“He is a miracle baby,” said Karina Mendez, tightly clutching 15-month old Samuel who sat in her lap. Told she could never have a baby, she found herself pregnant in 2020 to her absolute delight. “I had a one-in-a-million chance of getting pregnant.”
Because of her high-risk pregnancy, Mendez starting working with Family & Children’s Agency, and she has never stopped. FCA supported her during her high-risk pregnancy with a social worker, therapist and health care, and after Samuel was born prematurely, FCA arranged for weekly sessions with a trained home visitor.
“Raising a child does not come with instructions,” she said. “It’s been a huge learning process.”
During one of these sessions, Mendez completed the Ages & Stages Questionnaire (ASQ), which helps parents assess the development of their child. She could see where Samuel was on target and where he was behind, and she learned how to help bolster his weaker areas. She found it so helpful that she became a Community Advocate, helping parents understand what the ASQ is and why it’s important to their child’s life.
“I realize now the importance of knowing and helping your child develop,” she said, “and that’s made me want to help other parents.”
Mendez is part of a city-wide effort to ensure that children are ready for kindergarten, and the ASQ is the centerpiece of that push. With funding from the Grossman Family Foundation and the State of Connecticut, agencies across Norwalk – schools, preschools, doctors, and social service agencies – have adopted the ASQ as the tool they use to screen babies and toddlers. The goal is to have everyone speaking the same language when talking about children’s development.
As a result, ASQ screening is required in all school readiness programs that receive state funding, for all home visiting programs, and as part of kindergarten registration. Recent grants have increased outreach within the Norwalk Housing Authority, Norwalk Hospital, and the Norwalk Health Department.
“The idea is to reach families and reach a lot of them,” said Marcia Hughes, a University of Hartford research analyst who studies Norwalk’s data as part of the Grossman grant. “The sooner you address problems, the better the child will be.”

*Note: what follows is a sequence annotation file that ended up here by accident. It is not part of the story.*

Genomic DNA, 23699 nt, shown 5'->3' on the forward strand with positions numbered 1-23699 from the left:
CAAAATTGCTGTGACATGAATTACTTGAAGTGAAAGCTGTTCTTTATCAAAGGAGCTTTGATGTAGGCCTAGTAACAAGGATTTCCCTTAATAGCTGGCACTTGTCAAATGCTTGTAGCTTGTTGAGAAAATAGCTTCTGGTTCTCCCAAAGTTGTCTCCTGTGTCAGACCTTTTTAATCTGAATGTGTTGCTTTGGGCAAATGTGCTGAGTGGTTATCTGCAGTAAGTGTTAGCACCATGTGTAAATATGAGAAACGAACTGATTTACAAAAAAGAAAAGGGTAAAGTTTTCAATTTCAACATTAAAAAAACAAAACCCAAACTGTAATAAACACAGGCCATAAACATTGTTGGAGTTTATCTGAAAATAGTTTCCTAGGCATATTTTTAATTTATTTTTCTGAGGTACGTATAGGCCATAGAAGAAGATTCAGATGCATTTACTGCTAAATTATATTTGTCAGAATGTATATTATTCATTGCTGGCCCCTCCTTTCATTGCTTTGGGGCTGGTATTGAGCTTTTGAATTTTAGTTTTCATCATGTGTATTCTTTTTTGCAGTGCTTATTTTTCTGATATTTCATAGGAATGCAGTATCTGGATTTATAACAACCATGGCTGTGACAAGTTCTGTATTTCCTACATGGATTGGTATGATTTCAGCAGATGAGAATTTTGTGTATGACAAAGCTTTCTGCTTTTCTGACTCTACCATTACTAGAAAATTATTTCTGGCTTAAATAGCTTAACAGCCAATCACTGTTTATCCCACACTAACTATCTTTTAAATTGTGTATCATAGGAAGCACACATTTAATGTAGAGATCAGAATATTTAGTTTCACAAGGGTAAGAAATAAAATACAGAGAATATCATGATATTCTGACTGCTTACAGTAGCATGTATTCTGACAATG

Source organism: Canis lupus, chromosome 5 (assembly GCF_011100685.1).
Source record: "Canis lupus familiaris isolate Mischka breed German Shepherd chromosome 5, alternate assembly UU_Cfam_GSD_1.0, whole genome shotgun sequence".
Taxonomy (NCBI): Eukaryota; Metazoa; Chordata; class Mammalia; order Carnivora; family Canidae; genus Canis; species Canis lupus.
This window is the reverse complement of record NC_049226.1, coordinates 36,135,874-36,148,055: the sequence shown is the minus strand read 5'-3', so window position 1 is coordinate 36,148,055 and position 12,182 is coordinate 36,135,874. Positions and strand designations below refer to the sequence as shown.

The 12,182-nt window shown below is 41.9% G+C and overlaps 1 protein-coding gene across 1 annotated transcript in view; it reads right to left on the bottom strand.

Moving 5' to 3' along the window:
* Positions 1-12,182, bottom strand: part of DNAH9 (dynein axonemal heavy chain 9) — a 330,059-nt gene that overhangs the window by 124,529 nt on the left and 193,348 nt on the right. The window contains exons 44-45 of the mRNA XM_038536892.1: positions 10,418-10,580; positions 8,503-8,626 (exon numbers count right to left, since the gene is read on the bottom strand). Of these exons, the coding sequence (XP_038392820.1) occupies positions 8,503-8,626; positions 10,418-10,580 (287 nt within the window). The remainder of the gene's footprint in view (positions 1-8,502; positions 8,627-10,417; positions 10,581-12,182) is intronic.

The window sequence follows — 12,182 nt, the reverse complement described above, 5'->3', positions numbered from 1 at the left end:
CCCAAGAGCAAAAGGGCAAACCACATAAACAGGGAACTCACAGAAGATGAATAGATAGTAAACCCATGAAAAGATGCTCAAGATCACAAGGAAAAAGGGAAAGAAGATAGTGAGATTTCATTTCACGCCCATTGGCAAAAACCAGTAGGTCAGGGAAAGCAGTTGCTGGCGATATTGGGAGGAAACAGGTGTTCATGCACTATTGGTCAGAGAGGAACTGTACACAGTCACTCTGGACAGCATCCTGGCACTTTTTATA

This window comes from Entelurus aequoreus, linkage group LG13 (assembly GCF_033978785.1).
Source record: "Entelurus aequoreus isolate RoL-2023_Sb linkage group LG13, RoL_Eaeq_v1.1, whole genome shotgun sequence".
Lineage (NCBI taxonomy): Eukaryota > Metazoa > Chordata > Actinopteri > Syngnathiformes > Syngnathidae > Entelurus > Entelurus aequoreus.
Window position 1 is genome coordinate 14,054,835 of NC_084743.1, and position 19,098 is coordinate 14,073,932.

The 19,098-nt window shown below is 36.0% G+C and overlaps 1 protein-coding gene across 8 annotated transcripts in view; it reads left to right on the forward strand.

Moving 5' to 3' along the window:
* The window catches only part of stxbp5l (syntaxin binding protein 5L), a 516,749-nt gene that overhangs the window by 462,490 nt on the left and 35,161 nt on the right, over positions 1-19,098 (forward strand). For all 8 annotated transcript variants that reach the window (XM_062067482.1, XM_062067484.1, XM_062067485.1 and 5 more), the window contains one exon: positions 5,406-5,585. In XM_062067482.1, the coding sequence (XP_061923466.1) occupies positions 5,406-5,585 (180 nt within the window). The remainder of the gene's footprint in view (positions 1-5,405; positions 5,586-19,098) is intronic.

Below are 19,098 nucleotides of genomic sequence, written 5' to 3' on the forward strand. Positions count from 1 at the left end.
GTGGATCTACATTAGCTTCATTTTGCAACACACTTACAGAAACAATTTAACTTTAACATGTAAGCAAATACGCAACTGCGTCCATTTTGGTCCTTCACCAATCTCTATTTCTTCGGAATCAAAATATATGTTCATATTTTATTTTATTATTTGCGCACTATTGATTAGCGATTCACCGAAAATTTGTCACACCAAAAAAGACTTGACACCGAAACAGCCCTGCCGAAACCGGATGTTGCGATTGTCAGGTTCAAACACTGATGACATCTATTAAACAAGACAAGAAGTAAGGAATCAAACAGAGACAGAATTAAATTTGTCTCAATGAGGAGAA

The results have been encouraging, especially in the growth of repeat screenings, meaning parents are using the ASQ at different ages of their children. In 2018, 918 children had two or more ASQ screenings; in 2021, that number increased to 2066, according to Hughes.
“The kindergarten trends are going in the direction we want,” she said. In 2018, 68% of kindergarten children were developmentally ready in all areas. In 2021 the number increased to 74%, although the numbers dropped in 2022 because of COVID.
And parents are the most important players. Parents complete the questionnaire about their child’s behavior. For example, when a child is 6 months, the questions include, does your baby squeal, does he lift his legs high enough to see his feet, does your baby pick up a small toy with only one hand, does she coo at herself in the mirror?
Parents can answer yes, sometimes, or not yet. Many answers of “not yet” may indicate developmental delays, and the ASQ website offers games to play with babies to address those delays. There’s even an easy-to-use app, Sparkler, that has the ASQ questions and lots of ideas for parents.
Because little Samuel was born prematurely, Mendez used the ASQ and saw that he was delayed in his gross motor skills. She looked at the Sparkler app. “The games that were suggested were such simple
things, but when you don’t know, you have no clue,” she said.
Samuel was slow to crawl. The Sparkler app suggested that she pull a little toy in front of him. He kept trying to move to get that dog.
Finally, he crawled.
Now that he’s 15 months, new issues appear. When he started having tantrums, she turned to the Sparkler app and learned more about why children have tantrums and how she could respond.
She plays Freeze with him – they dance and then stop, and she explains they stopped, but they’ll start again soon. “I remind him in a tantrum, ‘I know you are upset, but we’re going to stop now.’ I use a calm and level voice,” she said. “He calms down and we go on with an activity.”
As a Community Advocate assigned to the Room to Grow Preschool, Mendez helps parents with the ASQ, reviews results with them, and discusses what they can do to help their child.
“Last week I had a really nice conversation with a parent who was concerned about her 4-year old. She was so happy to have access to resources,” she said.
Maria Cloke, the ASQ Community Liaison in the Family & Children’s Agency, said if families need more support, parents are urged to call 211, Connecticut’s Child Development Infoline, where they can connect to more services.
“Norwalk’s work is recognized in the state,” said Marijane Casey, Maternal and Child Heath Consultant.
“People are so passionate about this work. If you can do it anywhere, you can do it in Norwalk.”